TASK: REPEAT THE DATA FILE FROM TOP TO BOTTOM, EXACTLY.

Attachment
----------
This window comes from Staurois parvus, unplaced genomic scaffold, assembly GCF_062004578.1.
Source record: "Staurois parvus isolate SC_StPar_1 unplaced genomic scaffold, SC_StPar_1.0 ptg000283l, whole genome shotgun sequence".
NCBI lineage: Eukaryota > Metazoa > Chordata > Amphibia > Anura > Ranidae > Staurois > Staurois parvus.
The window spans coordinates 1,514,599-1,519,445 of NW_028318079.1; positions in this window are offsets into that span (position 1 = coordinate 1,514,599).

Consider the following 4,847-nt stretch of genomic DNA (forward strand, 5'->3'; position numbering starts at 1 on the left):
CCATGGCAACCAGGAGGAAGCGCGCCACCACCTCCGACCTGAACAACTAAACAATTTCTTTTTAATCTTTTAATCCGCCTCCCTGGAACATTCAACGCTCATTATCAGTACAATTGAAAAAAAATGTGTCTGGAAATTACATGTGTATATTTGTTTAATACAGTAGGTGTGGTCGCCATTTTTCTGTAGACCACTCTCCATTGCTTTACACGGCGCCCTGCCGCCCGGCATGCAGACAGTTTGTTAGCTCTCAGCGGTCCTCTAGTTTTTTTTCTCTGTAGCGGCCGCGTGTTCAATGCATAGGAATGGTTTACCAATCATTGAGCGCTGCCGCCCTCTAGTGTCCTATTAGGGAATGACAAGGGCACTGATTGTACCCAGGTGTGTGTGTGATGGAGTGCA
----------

This window comes from Staurois parvus, unplaced genomic scaffold, assembly GCF_062004578.1.
Source record: "Staurois parvus isolate SC_StPar_1 unplaced genomic scaffold, SC_StPar_1.0 ptg000283l, whole genome shotgun sequence".
NCBI lineage: Eukaryota > Metazoa > Chordata > Amphibia > Anura > Ranidae > Staurois > Staurois parvus.
The window spans coordinates 1,514,599-1,519,445 of NW_028318079.1; positions in this window are offsets into that span (position 1 = coordinate 1,514,599).

Consider the following 4,847-nt stretch of genomic DNA (forward strand, 5'->3'; position numbering starts at 1 on the left):
CCATGGCAACCAGGAGGAAGCGCGCCACCACCTCCGACCTGAACAACTAAACAATTTCTTTTTAATCTTTTAATCCGCCTCCCTGGAACATTCAACGCTCATTATCAGTACAATTGAAAAAAAATGTGTCTGGAAATTACATGTGTATATTTGTTTAATACAGTAGGTGTGGTCGCCATTTTTCTGTAGACCACTCTCCATTGCTTTACACGGCGCCCTGCCGCCCGGCATGCAGACAGTTTGTTAGCTCTCAGCGGTCCTCTAGTTTTTTTTCTCTGTAGCGGCCGCGTGTTCAATGCATAGGAATGGTTTACCAATCATTGAGCGCTGCCGCCCTCTAGTGTCCTATTAGGGAATGACAAGGGCACTGATTGTACCCAGGTGTGTGTGTGATGGAGTGCA